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Wednesday, July 17, 2019

RFP for MFFC due FRIDAY!!

Hello MI Farm to School Listserv!

Each year, Michigan Food and Farming Systems (MIFFS) hosts the Michigan Family Farms Conference (MFFC), a forum for beginning, small-scale, and culturally diverse farmers to network, learn, and build sustainable family farms. This year we have chosen the theme "Nurturing Resilient Farms - 2020 & Beyond." It gives us great energy to release the Request For Proposals (RFP) for both the keynote speaker and workshops. While the conference happening on Saturday, February 8, 2020 is months away, it will be here before you know it! Even if you do not have a presentation of your own, we would like to hear your ideas for workshops and/or keynote speakers.
RFP Link: http://survey.constantcontact.com/survey/a07egcfl5g1jvwkr0vw/start


We are also excited to announce that MIFFS will be hosting a design competition for a new MFFC logo this year! For more information about the dimensions, file type and how to submit visit the link below. The chosen logo creator will a $50 gift card, receive five free tickets to the conference and recognition across our social platforms as well as at the conference. We look forward to many new ideas for the 17th annual conference.
Logo Link: https://docs.google.com/forms/d/e/1FAIpQLSfrD2rG1L1DO-EV5_tpibFsxI14WIIy1C_DREhVdAO5nNwTAw/viewform
If you do not have gmail, please submit your logo directly to john@miffs.org

Submission deadline is THIS FRIDAY July 19th. For more information on the RFP or logo submission visit https://www.miffs.org/mffc2020. Please share widely with your networks. Thank you for supporting MIFFS.

Thanks for your support!

MIFARMTOSCHOOL is a listserv that links farm-to-school stakeholders and practitioners in Michigan, from school food service directors and school administrators to growers and distributors. Content posted to MIFARMTOSCHOOL does not necessarily reflect the views of Michigan State University or the Michigan State University Center for Regional Food Systems.

Monday, July 15, 2019

Upcoming MFIN Network Meeting & Michigan Apple Crunch!

Participate in Michigan Farm to Institution Network activities and be part of the larger movement to help take local food purchasing at Michigan institutions to the next level!

 

MFIN Virtual Network Meeting

1-3 pm on Thursday, July 18, 2019

Zoom

Register here

 

Join this network meeting to learn more about farm to institution efforts in Michigan, including:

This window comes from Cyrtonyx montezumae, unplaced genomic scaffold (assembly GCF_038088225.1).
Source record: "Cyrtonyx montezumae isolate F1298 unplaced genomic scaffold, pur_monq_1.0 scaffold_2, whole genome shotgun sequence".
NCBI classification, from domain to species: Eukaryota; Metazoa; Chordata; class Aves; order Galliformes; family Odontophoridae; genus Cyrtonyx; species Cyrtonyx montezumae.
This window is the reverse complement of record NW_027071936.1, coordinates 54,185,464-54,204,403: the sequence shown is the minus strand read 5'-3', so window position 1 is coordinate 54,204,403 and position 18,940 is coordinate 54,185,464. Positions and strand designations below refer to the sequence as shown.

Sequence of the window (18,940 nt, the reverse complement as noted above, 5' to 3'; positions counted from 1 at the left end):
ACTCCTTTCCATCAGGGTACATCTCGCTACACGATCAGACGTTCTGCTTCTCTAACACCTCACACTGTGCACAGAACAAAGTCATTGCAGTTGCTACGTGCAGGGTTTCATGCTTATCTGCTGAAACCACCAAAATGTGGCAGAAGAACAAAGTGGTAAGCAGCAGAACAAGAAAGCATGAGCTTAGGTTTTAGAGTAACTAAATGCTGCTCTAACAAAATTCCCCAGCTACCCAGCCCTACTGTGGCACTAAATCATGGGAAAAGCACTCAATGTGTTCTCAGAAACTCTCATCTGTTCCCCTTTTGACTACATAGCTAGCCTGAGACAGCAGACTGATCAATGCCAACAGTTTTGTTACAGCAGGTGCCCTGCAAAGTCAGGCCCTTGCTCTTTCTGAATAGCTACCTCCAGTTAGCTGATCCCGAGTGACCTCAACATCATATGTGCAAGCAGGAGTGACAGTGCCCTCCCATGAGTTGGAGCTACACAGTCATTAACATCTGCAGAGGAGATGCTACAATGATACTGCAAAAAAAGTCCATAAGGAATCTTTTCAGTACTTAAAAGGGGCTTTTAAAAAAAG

• The promising practice of a regional farm to school directory, presented by Carolyn Thomas of Macomb ISD and Kaitlin Wojciak of MSU Extension who helped to develop the Farm to School Directory for Macomb and Oakland Counties;
  • A supply chain analysis of University of Michigan Dining, presented by Jae Gerhart of MSU Extension and Keith Soster of University of Michigan Dining; and,
  • Michigan Cucumber Crunch, a new promotion supported by the Michigan Department of Agriculture and Rural Development, Michigan Department of Education, MSU Center for Regional Food Systems, MSU Extension, and of course, Cultivate Michigan!

Registration is required to participate in this virtual network meeting.

 

 

Save the Date for Michigan Apple Crunch!

October 10, 2019

For the first time, the Michigan Apple Crunch will join forces with the Great Lakes Apple Crunch for one great crunch. Schools, hospitals, universities, early child care and education programs, and other organizations and businesses celebrate Michigan's harvest season by taking part in this fun, one-day event to collectively crunch into Michigan apples. Whether you celebrate on October 10th or anytime in October, be sure to register your crunch event to be counted!

Learn more and register here!

 

 

 

Colleen Matts

(she, her, hers)

Farm to Institution Specialist

Coordinator, Michigan Farm to Institution Network

Core Partner, National Farm to School Network

Michigan State University Center for Regional Food Systems

matts@msu.edu

517.432.0310

foodsystems.msu.edu | cultivatemichigan.org | mifarmtoschool.msu.edu

 

Thursday, June 27, 2019

June 2019 Michigan School Garden newsletter

MICHIGAN SCHOOL GARDEN NEWSLETTER

June 2019

Summertime in a Michigan School Garden – doesn't get any better than this!

Articles

Southeast Michigan School Garden Mini-grant

by Kristine Hahn

 

A cohort of dedicated educators is working hard to provide garden-based educational opportunities for their students in Southeast Michigan. This spring, 18 of these committed garden educators were awarded mini-grants to start, expand or deepen their school garden projects through Michigan State University Extension (MSU Extension).

 

This year is the first year that MSU Extension is offering the Southeast Michigan School Garden Mini-grant program as a pilot project. The funding to support this project is generously provided by the Community Foundation for Southeast Michigan and will fund two years of school garden mini-grants and support.